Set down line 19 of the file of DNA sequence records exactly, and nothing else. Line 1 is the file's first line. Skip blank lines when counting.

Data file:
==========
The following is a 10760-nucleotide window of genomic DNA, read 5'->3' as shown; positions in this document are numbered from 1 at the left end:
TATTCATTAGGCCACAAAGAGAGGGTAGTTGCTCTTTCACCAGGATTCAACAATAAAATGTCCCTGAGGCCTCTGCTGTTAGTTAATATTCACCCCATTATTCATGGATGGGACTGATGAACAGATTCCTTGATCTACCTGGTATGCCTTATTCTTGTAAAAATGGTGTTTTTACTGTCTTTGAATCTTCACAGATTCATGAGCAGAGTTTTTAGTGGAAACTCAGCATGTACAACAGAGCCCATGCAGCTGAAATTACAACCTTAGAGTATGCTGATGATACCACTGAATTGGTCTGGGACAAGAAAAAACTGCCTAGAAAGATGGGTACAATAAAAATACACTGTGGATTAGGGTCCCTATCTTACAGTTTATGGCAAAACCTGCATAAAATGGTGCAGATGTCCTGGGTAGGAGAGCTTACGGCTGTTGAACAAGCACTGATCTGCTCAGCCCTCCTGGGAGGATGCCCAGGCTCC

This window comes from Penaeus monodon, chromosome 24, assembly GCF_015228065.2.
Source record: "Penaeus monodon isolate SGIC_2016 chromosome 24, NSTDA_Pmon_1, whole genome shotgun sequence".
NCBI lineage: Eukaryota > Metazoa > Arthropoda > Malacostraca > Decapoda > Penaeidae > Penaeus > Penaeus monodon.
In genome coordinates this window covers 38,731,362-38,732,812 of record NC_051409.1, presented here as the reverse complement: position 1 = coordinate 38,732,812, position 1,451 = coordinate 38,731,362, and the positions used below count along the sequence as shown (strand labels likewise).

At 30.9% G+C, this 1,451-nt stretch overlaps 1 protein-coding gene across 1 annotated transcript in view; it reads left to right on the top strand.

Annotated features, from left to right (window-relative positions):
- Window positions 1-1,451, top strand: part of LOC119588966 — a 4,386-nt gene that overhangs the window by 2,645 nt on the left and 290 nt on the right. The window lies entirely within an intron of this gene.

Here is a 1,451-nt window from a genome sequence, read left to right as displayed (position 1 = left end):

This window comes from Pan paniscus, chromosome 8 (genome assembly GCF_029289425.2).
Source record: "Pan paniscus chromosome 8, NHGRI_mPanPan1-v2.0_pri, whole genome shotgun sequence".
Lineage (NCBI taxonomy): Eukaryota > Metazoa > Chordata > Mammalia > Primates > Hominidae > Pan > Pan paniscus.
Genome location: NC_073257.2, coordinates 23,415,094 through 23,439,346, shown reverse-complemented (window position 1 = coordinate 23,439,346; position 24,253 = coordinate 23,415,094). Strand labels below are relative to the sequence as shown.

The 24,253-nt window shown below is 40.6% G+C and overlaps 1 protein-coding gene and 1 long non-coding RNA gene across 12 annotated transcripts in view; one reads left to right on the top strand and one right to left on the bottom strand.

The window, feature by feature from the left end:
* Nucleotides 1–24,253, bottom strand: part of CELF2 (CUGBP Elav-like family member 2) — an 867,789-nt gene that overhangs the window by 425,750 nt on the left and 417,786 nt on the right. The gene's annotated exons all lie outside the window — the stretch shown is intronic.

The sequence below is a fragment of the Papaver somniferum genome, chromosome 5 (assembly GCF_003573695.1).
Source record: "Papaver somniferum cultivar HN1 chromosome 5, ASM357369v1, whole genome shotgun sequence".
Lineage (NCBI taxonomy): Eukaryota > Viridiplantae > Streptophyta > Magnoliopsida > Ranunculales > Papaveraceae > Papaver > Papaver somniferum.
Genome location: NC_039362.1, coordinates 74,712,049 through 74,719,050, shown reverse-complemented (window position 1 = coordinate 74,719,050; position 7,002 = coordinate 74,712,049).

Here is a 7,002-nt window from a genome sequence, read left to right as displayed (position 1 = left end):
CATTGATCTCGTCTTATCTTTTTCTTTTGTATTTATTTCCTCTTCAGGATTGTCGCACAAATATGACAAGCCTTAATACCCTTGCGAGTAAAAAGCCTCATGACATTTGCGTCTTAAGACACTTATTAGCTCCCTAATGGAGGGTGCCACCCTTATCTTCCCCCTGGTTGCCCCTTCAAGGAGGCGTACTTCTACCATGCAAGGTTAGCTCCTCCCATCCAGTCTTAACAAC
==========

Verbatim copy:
Source record: "Papaver somniferum cultivar HN1 chromosome 5, ASM357369v1, whole genome shotgun sequence".